Tooth Restoration and Bioengineering

The conventional method of tooth restoration for teeth that are damaged (for instance, due to cavities, trauma, or gum decay) is the use of an artificial filling or a dental implant. New work done by researchers at Okayama University, however, has made progress in bioengineering a tooth and successfully implanting it into a mammal.

Using stem cell technology, the researchers first developed a tooth germ with the organ germ method, and then transplanted the tooth into mice to determine whether a healthy tooth would form. The trials proved successful, and both hard and soft tissues developed after several weeks. The same method was then applied to a larger mammal (a beagle), and promising signs of tooth restoration once again could be seen after 180 days.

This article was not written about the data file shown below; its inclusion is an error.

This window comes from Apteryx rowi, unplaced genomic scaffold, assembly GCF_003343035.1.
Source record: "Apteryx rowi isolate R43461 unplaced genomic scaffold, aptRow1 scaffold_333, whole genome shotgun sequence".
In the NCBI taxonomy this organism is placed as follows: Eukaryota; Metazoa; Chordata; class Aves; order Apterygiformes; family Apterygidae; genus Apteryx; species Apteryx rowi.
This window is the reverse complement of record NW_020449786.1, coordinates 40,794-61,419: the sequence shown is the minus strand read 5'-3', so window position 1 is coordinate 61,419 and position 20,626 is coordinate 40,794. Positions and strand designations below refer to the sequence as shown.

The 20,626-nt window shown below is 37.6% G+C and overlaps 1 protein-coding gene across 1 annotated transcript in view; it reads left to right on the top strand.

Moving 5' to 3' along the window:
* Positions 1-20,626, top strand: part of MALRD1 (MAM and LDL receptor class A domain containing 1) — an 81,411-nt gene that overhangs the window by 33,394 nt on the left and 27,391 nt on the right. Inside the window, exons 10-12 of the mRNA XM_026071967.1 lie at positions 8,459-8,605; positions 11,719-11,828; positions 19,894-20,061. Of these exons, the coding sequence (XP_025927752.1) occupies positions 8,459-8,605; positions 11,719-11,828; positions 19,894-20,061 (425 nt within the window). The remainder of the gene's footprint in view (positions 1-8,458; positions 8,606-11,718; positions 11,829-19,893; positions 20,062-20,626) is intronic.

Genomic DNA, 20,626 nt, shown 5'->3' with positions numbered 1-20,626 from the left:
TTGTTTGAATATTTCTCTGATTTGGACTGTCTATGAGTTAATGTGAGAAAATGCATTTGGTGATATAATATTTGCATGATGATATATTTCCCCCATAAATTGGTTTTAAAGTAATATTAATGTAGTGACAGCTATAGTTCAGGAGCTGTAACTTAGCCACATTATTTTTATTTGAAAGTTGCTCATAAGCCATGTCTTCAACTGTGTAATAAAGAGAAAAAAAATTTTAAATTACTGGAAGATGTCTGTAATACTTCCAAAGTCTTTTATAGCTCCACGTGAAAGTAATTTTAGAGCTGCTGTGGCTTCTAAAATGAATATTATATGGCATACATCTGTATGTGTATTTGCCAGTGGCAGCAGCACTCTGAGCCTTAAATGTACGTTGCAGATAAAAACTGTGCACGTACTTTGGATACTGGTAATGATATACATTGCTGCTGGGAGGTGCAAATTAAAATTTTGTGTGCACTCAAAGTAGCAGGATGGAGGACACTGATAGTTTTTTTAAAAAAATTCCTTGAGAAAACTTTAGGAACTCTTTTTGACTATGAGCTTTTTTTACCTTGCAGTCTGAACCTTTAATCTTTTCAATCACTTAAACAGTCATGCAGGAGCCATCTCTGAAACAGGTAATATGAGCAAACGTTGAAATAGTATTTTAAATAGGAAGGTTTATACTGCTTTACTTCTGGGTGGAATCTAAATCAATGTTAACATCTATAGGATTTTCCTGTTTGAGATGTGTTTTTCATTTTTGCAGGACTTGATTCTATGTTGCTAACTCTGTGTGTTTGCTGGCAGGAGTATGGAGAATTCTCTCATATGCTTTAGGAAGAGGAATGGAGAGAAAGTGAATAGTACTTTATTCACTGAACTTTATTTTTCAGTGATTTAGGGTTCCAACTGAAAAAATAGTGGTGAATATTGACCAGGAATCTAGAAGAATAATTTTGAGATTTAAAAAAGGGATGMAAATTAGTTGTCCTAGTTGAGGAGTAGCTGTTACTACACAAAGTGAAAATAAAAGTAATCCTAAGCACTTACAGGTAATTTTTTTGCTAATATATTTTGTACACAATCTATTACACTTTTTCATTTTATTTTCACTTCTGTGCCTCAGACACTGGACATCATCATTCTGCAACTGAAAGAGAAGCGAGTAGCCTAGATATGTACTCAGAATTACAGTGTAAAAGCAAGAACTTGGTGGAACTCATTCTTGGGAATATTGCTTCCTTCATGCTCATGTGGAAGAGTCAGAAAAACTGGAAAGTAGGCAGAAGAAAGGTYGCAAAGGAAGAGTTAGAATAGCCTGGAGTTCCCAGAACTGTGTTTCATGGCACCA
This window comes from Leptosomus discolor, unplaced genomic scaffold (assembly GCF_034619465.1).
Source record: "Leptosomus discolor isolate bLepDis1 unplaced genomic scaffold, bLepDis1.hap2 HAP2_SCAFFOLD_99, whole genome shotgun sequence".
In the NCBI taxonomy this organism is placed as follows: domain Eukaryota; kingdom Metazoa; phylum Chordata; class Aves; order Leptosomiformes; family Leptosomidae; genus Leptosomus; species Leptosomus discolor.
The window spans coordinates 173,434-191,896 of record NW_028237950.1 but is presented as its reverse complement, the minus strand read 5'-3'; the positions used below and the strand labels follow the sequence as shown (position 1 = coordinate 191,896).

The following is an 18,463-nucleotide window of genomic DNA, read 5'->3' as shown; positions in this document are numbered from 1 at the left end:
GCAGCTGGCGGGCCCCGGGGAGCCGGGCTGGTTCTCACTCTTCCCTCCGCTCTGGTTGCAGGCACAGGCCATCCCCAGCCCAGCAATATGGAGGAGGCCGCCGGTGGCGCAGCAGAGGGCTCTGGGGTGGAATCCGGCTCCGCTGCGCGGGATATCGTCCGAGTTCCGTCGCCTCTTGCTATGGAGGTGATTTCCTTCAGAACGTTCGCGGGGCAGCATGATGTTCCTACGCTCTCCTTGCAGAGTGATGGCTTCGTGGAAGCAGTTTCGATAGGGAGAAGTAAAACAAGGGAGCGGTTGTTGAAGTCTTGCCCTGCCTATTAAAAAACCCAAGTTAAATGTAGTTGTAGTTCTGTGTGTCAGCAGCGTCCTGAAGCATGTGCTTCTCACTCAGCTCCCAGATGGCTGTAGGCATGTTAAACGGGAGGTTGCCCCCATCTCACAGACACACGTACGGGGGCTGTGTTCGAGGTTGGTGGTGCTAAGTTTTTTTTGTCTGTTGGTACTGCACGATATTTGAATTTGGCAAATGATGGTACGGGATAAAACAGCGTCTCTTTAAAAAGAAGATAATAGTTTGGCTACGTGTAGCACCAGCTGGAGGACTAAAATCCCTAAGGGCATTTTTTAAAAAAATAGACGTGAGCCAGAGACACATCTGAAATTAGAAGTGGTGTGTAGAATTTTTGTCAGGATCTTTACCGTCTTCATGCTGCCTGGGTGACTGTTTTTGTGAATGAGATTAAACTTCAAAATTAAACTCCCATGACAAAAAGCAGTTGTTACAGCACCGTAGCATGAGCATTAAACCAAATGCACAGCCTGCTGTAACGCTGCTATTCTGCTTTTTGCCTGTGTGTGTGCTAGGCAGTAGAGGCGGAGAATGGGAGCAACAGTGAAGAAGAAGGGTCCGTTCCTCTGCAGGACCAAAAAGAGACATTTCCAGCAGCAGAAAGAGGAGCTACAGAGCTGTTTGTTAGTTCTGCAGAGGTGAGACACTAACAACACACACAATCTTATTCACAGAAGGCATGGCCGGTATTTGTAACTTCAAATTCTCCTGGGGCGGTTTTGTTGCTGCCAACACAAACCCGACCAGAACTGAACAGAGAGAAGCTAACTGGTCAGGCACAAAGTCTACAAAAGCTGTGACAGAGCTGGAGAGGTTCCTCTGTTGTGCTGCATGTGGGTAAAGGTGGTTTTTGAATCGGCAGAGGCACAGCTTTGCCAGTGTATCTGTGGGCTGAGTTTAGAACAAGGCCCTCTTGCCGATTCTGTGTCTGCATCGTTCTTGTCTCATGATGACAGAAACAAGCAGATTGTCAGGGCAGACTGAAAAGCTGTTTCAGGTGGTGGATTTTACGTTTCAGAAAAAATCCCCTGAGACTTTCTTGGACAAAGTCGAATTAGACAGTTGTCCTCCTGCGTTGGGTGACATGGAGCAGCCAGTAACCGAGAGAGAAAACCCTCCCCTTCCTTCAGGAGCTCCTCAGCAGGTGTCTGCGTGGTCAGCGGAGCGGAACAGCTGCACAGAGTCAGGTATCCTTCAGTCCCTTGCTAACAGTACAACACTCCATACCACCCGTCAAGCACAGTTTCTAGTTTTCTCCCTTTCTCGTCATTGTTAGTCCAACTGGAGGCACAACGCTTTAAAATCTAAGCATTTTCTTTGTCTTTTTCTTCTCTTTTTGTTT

This procedure could also be relevant to humans; scientists have identified immature wisdom teeth as a potential source of stem germ cells, which could drastically change the way we treat damaged teeth.







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